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Ask Slashdot: Most Secure Mobile OS? 291

Posted by timothy
from the much-more-secure-before-out-of-the-box dept.
Lexta writes "So I'm contemplating my next smartphone purchase, and I've been a little put off by all of the security exploits posted on Slashdot over the last few months, particularly for Android. So, what's the most secure stock standard (not jailbroken) mobile OS?"
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Ask Slashdot: Most Secure Mobile OS?

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  • by MasterMan (2603851) on Tuesday March 27, 2012 @01:07PM (#39486331)
    Both Android and iOS have been plagued with exploits. Android has tons of trojans, while iOS has remote exploits (most of those iPhone jail breaking methods are based on remote root exploits). The only current smartphone OS that is safe against exploits and vulnerabilities is Windows Phone 7. Microsoft has really improved their security within the last 5 years - even on the desktop Windows most exploits are against third party apps like Flash or Java, not Windows itself.

    So, if you want to get a smartphone that is safe against exploits and malware, Windows Phone 7 is your only answer. I would suggest some of the Nokia phones - people have been really happy with them.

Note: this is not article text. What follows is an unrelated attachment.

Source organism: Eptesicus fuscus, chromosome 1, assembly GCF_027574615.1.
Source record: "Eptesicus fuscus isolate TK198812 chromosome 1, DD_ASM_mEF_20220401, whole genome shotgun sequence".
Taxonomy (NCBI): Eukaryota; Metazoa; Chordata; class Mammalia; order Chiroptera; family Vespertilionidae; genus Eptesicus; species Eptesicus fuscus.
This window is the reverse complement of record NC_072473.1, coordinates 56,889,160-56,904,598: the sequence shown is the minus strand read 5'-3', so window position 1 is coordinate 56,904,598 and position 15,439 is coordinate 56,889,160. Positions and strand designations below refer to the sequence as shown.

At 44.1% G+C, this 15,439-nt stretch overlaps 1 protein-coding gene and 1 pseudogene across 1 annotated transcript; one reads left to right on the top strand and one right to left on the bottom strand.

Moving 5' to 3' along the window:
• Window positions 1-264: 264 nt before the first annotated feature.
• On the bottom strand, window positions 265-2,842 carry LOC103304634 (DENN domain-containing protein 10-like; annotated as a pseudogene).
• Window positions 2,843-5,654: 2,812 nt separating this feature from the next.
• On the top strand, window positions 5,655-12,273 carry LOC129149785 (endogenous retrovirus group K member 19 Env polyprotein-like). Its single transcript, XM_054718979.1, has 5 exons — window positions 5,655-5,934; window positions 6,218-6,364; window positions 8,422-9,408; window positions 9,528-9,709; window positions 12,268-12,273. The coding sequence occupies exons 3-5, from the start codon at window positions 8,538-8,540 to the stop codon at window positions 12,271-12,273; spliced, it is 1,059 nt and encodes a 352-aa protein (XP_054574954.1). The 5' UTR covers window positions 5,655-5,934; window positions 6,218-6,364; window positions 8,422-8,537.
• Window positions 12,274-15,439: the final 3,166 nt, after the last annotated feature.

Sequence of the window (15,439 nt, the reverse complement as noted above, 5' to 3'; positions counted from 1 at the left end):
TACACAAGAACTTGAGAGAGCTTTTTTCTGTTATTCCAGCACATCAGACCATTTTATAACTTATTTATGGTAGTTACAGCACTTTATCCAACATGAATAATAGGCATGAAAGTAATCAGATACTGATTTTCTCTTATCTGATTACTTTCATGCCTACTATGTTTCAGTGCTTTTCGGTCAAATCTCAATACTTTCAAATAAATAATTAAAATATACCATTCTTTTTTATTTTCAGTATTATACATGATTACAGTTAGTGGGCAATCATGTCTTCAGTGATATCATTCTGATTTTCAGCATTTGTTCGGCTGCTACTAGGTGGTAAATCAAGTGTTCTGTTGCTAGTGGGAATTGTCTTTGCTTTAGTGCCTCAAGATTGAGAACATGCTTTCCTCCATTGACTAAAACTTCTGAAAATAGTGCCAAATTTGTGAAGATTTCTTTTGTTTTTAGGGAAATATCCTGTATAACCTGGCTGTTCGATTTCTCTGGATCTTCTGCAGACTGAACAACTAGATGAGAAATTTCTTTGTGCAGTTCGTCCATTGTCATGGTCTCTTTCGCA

• Re:-1 Flamebait (Score:5, Informative)

    by Bucky24 (1943328) on Tuesday March 27, 2012 @01:11PM (#39486411)

    We need a way to moderate articles.

    It's called the Firehose.

  • by Anonymous Coward on Tuesday March 27, 2012 @01:13PM (#39486437)

    iOS has yet to have a breach in the wild. There is the PDF exploit in the past, but that has yet to be used for anything other than a jailbreak, and that is long since fixed.

    There has yet to be a single compromise of an iPhone in the wild. Labs, yes. However, Joe Schmo with his 4S has nothing to worry about whatsoever.

    Contrast that to Android where two taps can turn one's phone into a spam machine, not to mention slurp up every single byte and hand it to an overseas organization.

  • by PhilHibbs (4537) <snarks@gmail.com> on Tuesday March 27, 2012 @01:25PM (#39486691) Homepage Journal

    But for hacker targets, particularly phishing or personal data theft which the submitter is probably concerned about, desktop market share is the important metric.

  • by PhilHibbs (4537) <snarks@gmail.com> on Tuesday March 27, 2012 @01:27PM (#39486731) Homepage Journal

    Android may use the Linux kernel, but it isn't kernel exploits that are the main concern, it's app API exploits.

  • by icebike (68054) * on Tuesday March 27, 2012 @01:30PM (#39486801)

    Android has tons of trojans, while iOS has remote exploits (most of those iPhone jail breaking methods are based on remote root exploits).

    Wrong on both counts.

    IOS jailbreaks are based on LOCAL root exploits. You have to have it in hand to jailbreak it. There is no drive-by jailbreak available.

    Android Trojans might be found in dodgy third party app sites, but are quickly squashed in the Android Market (now called Google Play after one of the dumbest re-names in memory). Each Android app specifically tells you what permissions (data access, phone functions) it wants to use before it installs.

    (There are rumors that development is already underway to block apps from using certain permissions even if they do declare them, offering users a finer grained control.).